Recently, three professional organizations- the National Council of Teachers of English, the Council of Writing Program Administrators, and the National Writing Project-collaborated to offer another set of habits of mind in the Framework for Success in Postsecondary Writing: curiosity, openness, engagement, creativity, persistence, responsibility, flexibility, and metacognition. As noted in the Framework, these habits represent a response to the Common Core standards, which formalize what K-12 students should learn as they develop their skills in subjects such as mathematics, writing, and reading. The Framework itself can be seen as the work of public intellectuals, and the three aforementioned organizations have worked tirelessly to engage with a wide range of people to offer the Framework as a critique of the Common Core standards.
Notable Role Models
Some faculty members have made a point of addressing the public directly, explaining their research to a variety of audiences, providing political and social commentary, and critiquing pervasive and persistent inequities. Noam Chomsky, who initially established his professional reputation as a world-class linguist, has also become well-known among the general public as a political critic. Similarly, Henry Giroux, a recognized scholar of critical pedagogy, frequently writes for the general public about cultural criticism. Mike Rose, a renowned educator, has written books, blog postings, and articles that speak to the public about the importance of writing and education. The late astronomer and astrophysicist Carl Sagan did much to popularize science, especially with his book and television series Cosmos. The high-profile literary scholar Stanley Fish writes frequently for the New York Times. Robert Reich, Chancellor’s Professor of Public Policy at the University of California, Berkeley, has used a variety of media, including editorials on the National Public Radio show Marketplace, to comment on economic and labor policy issues. Michael M. Crow, president of Arizona State University, routinely speaks about the role of postsecondary institutions in the twenty-first century.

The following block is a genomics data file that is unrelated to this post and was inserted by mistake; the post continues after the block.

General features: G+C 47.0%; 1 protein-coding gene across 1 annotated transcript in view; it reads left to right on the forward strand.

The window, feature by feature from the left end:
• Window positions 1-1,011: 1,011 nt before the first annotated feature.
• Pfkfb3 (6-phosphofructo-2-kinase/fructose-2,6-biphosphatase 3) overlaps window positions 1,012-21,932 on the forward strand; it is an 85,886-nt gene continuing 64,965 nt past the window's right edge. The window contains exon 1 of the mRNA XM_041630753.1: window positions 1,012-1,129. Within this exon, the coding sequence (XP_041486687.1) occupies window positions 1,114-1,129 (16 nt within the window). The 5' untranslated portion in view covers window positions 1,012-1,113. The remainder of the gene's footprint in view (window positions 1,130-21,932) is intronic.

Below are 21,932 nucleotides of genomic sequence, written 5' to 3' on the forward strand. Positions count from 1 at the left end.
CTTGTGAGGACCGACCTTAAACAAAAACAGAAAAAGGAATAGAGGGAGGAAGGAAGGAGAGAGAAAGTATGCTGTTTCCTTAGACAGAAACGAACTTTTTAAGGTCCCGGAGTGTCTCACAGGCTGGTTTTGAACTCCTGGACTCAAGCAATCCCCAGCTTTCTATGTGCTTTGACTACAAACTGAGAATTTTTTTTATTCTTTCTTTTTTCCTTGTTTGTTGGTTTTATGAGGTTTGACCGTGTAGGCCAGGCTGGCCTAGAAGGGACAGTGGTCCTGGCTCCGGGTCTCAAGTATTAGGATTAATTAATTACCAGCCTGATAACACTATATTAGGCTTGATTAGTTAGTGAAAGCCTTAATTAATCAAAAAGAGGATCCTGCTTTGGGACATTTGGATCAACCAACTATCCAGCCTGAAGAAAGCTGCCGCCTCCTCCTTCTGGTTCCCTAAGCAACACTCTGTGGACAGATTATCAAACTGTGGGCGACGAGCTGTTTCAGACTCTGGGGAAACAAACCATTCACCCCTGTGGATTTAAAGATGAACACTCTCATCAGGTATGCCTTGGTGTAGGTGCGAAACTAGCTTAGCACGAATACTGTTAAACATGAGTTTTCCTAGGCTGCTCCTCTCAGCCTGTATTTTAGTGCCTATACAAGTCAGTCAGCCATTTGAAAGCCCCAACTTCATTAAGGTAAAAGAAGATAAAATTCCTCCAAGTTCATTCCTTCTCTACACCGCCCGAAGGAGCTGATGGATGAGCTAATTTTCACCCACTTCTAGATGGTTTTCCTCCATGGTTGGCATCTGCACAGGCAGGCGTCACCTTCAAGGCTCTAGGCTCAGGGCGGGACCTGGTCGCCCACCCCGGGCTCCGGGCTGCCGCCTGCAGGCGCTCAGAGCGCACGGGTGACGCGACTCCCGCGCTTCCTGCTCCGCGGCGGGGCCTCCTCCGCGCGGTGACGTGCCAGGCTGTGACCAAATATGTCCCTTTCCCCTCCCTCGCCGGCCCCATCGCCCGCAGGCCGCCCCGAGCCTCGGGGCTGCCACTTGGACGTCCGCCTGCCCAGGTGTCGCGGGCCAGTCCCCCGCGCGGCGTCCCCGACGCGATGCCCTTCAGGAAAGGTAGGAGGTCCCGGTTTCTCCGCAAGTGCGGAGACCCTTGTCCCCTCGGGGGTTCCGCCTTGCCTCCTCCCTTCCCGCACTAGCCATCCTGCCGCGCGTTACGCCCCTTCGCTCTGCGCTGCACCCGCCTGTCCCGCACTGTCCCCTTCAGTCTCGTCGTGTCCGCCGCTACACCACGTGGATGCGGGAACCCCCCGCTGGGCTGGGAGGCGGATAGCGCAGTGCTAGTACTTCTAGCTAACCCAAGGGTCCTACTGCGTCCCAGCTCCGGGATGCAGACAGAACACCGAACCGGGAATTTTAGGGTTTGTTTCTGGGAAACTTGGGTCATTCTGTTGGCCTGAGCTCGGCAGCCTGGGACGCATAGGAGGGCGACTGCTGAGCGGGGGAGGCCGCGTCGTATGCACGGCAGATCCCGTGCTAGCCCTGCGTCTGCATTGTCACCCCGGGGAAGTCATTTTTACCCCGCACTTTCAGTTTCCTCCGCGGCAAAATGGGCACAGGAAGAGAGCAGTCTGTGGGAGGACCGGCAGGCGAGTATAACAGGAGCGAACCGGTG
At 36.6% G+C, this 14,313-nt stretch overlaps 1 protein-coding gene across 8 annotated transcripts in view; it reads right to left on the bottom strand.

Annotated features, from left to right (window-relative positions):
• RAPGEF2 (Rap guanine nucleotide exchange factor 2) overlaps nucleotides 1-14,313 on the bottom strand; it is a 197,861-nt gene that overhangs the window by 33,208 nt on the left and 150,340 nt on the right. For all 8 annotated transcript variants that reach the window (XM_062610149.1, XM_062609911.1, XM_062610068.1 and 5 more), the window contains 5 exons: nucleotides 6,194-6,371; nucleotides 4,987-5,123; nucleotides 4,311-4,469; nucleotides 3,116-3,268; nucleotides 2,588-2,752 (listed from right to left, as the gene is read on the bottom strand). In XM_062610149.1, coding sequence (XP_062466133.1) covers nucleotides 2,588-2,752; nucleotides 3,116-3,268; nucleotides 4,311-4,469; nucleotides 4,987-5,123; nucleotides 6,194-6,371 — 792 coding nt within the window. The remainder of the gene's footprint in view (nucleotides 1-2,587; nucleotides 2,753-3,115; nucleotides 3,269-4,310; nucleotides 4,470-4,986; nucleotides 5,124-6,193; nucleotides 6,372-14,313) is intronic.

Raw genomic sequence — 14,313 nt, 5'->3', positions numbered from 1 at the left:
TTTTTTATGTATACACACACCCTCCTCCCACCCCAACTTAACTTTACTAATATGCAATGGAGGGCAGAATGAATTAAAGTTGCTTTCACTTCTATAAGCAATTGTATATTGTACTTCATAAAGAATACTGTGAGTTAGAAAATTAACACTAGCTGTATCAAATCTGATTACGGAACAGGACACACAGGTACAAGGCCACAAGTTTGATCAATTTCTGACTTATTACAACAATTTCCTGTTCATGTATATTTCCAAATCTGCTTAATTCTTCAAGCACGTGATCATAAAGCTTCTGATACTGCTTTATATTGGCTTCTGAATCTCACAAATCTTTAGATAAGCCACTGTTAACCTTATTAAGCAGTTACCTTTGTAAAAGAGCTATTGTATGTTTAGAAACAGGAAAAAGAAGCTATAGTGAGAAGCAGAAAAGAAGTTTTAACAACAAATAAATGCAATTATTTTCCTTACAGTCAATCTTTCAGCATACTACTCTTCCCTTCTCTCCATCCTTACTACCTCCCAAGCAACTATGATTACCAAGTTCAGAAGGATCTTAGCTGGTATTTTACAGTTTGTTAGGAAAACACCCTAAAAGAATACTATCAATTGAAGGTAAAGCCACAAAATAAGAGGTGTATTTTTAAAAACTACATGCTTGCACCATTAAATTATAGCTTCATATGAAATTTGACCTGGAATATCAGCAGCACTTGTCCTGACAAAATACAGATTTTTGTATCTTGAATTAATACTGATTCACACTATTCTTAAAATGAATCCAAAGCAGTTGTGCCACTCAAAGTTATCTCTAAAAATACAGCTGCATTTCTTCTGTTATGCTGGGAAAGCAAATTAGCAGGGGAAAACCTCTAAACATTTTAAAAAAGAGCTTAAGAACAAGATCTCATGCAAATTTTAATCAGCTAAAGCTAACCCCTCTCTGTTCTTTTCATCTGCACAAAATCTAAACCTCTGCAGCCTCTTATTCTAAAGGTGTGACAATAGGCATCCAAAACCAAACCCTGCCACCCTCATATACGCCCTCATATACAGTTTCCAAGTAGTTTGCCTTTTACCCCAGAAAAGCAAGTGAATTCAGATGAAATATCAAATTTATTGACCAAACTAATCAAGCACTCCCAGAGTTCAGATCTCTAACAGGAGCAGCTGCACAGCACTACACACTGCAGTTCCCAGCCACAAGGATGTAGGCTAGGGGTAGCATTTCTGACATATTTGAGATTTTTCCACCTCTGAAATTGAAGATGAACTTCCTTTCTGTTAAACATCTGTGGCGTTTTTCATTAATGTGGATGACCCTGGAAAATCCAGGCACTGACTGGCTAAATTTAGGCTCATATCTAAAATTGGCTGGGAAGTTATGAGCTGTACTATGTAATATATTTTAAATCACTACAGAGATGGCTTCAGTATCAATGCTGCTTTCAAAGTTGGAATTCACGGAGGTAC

Sometimes faculty members even leave the academy to serve the general public. Elizabeth Warren, formerly a professor in the Harvard Law School, currently represents Massachusetts in the US Senate. Condoleezza Rice was a professor of political science at Stanford University before serving as US secretary of state in the administration of George W. Bush. Although these and other high-profile academics have played vital roles as public intellectuals, those of us who have less visibility should step forward to communicate with the general public and policy makers as well.
Massachusetts Institute of Technology professor Alan Lightman has offered a taxonomy of public intellectuals, anchored in the work of Ralph Waldo Emerson and Edward Said. Lightman notes: “Emerson’s intellectual preserves great ideas of the past, communicates them, and creates new ideas. He is the ‘world’s eye.’ And he communicates his ideas to the world, not just to fellow intellectuals.” Furthermore, he writes: “According to Said, an intellectual’s mission in life is to advance human freedom and knowledge. This mission often means standing outside of society and its institutions and actively disturbing the status quo. At the same time, Said’s intellectual is a part of society and should address his concerns to as wide a public as possible.” Lightman observes in “The Role of the Public Intellectual” that academics can contribute to the public good in many ways, from describing our disciplines to the general public to explaining how they relate to the world. As Peter Mortensen, a rhet
orician, observes in his article “Going Public,” “In our journals and at our conferences, one finds repeated again and again the assertion that our work-our teaching, researching, and theorizing-can clarify and even improve the prospects of literacy in a democratic culture. If we really believe this, we must then acknowledge our obligation to air that work in the most expansive, inclusive forums imaginable.”